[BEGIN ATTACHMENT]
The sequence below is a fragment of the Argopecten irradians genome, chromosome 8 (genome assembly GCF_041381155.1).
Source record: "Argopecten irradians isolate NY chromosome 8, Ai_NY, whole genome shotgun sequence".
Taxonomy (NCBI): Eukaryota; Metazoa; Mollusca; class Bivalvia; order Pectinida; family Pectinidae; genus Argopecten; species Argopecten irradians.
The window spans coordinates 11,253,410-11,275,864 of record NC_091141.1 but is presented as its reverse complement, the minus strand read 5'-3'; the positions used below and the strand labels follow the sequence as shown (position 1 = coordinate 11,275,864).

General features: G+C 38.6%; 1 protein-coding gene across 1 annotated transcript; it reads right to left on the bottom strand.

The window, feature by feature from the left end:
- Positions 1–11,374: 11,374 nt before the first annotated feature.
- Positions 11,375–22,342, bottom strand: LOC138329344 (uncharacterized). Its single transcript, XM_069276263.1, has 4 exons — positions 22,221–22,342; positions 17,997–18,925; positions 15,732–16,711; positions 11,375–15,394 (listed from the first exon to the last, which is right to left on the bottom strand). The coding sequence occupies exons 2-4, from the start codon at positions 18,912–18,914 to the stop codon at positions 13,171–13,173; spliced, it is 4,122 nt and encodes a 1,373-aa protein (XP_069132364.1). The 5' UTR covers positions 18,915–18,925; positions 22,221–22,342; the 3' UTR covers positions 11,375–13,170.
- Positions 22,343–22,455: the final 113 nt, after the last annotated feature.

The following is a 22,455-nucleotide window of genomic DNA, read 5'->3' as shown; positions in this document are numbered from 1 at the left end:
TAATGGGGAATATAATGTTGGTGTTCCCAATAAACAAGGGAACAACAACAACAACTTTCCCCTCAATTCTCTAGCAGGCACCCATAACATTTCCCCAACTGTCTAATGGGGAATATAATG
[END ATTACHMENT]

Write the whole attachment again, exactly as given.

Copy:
The sequence below is a fragment of the Argopecten irradians genome, chromosome 8 (genome assembly GCF_041381155.1).
Source record: "Argopecten irradians isolate NY chromosome 8, Ai_NY, whole genome shotgun sequence".
Taxonomy (NCBI): Eukaryota; Metazoa; Mollusca; class Bivalvia; order Pectinida; family Pectinidae; genus Argopecten; species Argopecten irradians.
The window spans coordinates 11,253,410-11,275,864 of record NC_091141.1 but is presented as its reverse complement, the minus strand read 5'-3'; the positions used below and the strand labels follow the sequence as shown (position 1 = coordinate 11,275,864).

General features: G+C 38.6%; 1 protein-coding gene across 1 annotated transcript; it reads right to left on the bottom strand.

The window, feature by feature from the left end:
- Positions 1–11,374: 11,374 nt before the first annotated feature.
- Positions 11,375–22,342, bottom strand: LOC138329344 (uncharacterized). Its single transcript, XM_069276263.1, has 4 exons — positions 22,221–22,342; positions 17,997–18,925; positions 15,732–16,711; positions 11,375–15,394 (listed from the first exon to the last, which is right to left on the bottom strand). The coding sequence occupies exons 2-4, from the start codon at positions 18,912–18,914 to the stop codon at positions 13,171–13,173; spliced, it is 4,122 nt and encodes a 1,373-aa protein (XP_069132364.1). The 5' UTR covers positions 18,915–18,925; positions 22,221–22,342; the 3' UTR covers positions 11,375–13,170.
- Positions 22,343–22,455: the final 113 nt, after the last annotated feature.

The following is a 22,455-nucleotide window of genomic DNA, read 5'->3' as shown; positions in this document are numbered from 1 at the left end:
TAATGGGGAATATAATGTTGGTGTTCCCAATAAACAAGGGAACAACAACAACAACTTTCCCCTCAATTCTCTAGCAGGCACCCATAACATTTCCCCAACTGTCTAATGGGGAATATAATG